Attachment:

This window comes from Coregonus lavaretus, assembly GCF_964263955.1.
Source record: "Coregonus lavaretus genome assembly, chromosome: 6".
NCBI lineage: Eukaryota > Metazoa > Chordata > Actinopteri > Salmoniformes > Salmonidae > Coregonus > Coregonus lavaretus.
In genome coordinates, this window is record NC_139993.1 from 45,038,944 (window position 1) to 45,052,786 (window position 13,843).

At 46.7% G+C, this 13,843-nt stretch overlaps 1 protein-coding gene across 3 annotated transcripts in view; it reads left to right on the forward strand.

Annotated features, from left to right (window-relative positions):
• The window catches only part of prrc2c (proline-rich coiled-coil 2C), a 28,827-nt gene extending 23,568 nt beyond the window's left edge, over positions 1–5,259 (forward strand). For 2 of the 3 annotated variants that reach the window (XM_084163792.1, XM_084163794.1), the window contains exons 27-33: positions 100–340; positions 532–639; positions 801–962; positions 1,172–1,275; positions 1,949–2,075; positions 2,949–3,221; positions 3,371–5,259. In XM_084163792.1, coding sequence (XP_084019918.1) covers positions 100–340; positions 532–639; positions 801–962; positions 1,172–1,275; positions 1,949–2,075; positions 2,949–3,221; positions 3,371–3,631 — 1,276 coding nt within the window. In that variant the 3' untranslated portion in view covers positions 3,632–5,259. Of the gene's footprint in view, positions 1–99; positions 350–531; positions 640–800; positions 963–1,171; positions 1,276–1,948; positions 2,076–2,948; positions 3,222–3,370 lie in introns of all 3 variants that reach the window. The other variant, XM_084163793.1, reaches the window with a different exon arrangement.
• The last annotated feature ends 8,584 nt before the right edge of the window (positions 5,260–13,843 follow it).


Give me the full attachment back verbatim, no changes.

This window comes from Coregonus lavaretus, assembly GCF_964263955.1.
Source record: "Coregonus lavaretus genome assembly, chromosome: 6".
NCBI lineage: Eukaryota > Metazoa > Chordata > Actinopteri > Salmoniformes > Salmonidae > Coregonus > Coregonus lavaretus.
In genome coordinates, this window is record NC_139993.1 from 45,038,944 (window position 1) to 45,052,786 (window position 13,843).

At 46.7% G+C, this 13,843-nt stretch overlaps 1 protein-coding gene across 3 annotated transcripts in view; it reads left to right on the forward strand.

Annotated features, from left to right (window-relative positions):
• The window catches only part of prrc2c (proline-rich coiled-coil 2C), a 28,827-nt gene extending 23,568 nt beyond the window's left edge, over positions 1–5,259 (forward strand). For 2 of the 3 annotated variants that reach the window (XM_084163792.1, XM_084163794.1), the window contains exons 27-33: positions 100–340; positions 532–639; positions 801–962; positions 1,172–1,275; positions 1,949–2,075; positions 2,949–3,221; positions 3,371–5,259. In XM_084163792.1, coding sequence (XP_084019918.1) covers positions 100–340; positions 532–639; positions 801–962; positions 1,172–1,275; positions 1,949–2,075; positions 2,949–3,221; positions 3,371–3,631 — 1,276 coding nt within the window. In that variant the 3' untranslated portion in view covers positions 3,632–5,259. Of the gene's footprint in view, positions 1–99; positions 350–531; positions 640–800; positions 963–1,171; positions 1,276–1,948; positions 2,076–2,948; positions 3,222–3,370 lie in introns of all 3 variants that reach the window. The other variant, XM_084163793.1, reaches the window with a different exon arrangement.
• The last annotated feature ends 8,584 nt before the right edge of the window (positions 5,260–13,843 follow it).